BACKGROUND OF THE INVENTION

This disclosure relates generally to enhanced thermal and structural performance within integrated circuit (IC) packaging structures. More particularly, the present disclosure is directed to the cooling of integrated circuit chips using a heat sink providing heat sink to module strain relief and thermal performance enhancement.

As heat is generated during the functioning of integrated circuit chips (ICs), the thermal resistance to the heat sink (Rint) must be small so that the operating temperature of the chip is low enough to assure the continued reliable operation of the device. The problem of heat removal becomes more difficult as chip geometries are scaled down and operating speeds are increased, resulting in increased power density. The ability to adequately cool the chips is therefore a limiting factor in the further increase of system performance. Integrated circuit chips mounted on substrates, and particularly in an array on a substrate such as is found in a single-chip module (SCM), dual-chip module (DCM) or a multi-chip module (MCM), present special cooling difficulties. In an MCM, the chips may be mounted very close together and nearly cover the whole top surface of the MCM. With such an arrangement, it may not be possible to use a heat spreader bonded directly to the back surface of the chips, as is sometimes used for isolated chips, to reduce the heat flux (power/unit area, i.e. W/cm2).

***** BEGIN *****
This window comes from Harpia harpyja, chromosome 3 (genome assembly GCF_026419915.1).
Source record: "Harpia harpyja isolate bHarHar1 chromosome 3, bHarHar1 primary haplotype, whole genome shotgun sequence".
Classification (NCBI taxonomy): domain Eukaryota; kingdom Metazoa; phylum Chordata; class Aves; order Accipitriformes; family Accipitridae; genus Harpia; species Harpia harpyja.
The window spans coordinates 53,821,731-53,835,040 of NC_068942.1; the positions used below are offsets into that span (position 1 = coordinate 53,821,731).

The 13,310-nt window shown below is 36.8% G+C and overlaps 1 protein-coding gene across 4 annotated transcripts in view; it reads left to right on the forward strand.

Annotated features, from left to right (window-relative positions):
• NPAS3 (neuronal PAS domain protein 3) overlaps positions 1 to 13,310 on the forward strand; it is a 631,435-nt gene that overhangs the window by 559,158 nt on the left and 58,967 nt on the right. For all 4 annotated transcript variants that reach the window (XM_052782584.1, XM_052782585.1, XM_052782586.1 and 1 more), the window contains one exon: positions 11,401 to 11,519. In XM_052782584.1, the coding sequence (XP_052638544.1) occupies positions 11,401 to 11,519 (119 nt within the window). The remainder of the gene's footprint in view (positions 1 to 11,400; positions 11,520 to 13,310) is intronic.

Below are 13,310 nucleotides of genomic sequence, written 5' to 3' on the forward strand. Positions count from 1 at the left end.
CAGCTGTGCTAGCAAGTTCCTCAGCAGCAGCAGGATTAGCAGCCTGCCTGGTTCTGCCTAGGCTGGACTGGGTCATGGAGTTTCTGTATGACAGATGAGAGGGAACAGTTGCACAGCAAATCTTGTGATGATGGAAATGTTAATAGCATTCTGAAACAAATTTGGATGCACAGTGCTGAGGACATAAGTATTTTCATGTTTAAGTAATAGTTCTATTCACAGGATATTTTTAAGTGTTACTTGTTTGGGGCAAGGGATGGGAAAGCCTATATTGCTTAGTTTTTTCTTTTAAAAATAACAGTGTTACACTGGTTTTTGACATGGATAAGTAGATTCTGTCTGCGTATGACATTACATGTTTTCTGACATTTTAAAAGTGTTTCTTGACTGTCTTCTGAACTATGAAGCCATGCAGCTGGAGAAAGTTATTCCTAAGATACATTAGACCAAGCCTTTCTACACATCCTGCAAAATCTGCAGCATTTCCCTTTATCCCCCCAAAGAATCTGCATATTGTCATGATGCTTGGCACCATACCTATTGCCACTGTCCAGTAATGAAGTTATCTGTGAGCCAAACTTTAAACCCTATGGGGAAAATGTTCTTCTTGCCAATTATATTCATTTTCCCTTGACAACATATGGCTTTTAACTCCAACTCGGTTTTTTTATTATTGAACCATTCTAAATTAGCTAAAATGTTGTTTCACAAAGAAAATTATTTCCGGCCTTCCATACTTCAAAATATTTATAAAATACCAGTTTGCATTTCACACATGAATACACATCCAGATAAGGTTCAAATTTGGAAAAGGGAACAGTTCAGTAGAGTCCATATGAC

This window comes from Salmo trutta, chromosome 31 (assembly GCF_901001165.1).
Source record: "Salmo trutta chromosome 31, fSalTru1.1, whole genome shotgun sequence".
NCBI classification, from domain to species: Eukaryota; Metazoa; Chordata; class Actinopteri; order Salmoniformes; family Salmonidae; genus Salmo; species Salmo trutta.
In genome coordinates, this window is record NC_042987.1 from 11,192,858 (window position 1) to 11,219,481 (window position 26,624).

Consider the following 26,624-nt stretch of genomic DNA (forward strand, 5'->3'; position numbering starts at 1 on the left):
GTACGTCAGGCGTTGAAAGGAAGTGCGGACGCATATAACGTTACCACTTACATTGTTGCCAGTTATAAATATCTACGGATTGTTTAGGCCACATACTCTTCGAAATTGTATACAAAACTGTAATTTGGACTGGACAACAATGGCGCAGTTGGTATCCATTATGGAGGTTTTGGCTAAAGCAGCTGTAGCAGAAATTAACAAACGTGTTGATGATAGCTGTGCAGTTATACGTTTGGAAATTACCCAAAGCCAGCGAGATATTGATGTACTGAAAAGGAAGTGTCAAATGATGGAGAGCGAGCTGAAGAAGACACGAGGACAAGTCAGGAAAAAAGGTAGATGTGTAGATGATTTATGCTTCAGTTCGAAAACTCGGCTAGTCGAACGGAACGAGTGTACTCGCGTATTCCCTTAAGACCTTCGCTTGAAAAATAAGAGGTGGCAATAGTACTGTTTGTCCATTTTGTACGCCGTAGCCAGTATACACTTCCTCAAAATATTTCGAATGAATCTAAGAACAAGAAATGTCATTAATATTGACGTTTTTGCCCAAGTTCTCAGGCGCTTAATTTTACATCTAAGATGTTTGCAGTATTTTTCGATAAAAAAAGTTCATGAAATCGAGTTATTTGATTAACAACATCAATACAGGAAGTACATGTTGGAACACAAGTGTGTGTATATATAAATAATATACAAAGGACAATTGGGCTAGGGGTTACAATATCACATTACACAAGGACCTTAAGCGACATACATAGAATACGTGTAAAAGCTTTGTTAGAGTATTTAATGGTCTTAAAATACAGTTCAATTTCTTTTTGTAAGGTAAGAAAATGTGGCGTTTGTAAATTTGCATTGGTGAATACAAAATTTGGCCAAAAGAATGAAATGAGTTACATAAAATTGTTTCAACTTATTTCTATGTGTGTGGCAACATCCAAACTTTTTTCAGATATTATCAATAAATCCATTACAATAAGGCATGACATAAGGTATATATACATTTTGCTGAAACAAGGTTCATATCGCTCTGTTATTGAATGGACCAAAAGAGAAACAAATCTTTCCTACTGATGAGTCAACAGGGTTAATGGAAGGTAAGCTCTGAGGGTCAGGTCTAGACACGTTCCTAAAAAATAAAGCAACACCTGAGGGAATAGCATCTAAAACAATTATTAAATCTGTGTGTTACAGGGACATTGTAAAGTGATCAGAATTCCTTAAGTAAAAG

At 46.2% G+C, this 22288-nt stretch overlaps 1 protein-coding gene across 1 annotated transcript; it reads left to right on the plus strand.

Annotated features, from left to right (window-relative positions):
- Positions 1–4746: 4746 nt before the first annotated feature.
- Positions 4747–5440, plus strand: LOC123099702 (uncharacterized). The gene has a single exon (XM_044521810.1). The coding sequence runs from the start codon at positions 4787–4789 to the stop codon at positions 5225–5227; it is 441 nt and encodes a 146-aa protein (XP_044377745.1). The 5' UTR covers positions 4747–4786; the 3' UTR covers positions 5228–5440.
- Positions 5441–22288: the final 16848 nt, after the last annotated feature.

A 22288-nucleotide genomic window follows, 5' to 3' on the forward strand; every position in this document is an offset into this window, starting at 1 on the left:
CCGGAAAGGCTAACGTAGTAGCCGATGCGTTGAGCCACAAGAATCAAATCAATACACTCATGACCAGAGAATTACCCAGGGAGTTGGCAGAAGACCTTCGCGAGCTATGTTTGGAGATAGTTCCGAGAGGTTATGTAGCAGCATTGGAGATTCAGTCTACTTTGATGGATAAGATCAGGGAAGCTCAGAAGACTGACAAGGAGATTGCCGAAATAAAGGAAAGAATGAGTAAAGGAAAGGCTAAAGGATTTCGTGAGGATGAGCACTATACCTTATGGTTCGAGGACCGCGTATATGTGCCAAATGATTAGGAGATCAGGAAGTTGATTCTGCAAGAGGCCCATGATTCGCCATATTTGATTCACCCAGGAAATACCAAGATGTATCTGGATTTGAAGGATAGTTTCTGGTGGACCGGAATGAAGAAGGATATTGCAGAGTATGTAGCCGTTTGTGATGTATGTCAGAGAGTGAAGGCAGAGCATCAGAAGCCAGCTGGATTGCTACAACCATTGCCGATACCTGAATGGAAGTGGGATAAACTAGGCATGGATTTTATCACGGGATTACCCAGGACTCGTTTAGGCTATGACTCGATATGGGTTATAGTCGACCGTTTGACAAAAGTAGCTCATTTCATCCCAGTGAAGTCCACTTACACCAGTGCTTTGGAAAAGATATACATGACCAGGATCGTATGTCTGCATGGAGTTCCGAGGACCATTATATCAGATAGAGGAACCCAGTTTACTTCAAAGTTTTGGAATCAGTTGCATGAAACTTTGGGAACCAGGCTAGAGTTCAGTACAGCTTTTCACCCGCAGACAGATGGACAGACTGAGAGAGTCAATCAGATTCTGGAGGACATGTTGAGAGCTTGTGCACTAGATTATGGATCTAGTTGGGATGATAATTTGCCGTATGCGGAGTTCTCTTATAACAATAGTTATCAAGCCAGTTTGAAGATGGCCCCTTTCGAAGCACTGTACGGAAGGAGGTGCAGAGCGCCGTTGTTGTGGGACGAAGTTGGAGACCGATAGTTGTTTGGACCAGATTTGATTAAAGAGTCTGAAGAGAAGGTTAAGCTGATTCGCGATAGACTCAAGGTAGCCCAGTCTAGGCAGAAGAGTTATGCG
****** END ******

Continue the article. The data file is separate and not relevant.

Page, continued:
A common technique for removing heat from high-power IC's makes use of a cooling plate or heat sink which is thermally attached to the chips using a compliant thermally conductive material. Heat is removed from the cooling plate or heat sink by methods such as forced air cooling or circulating liquid coolants.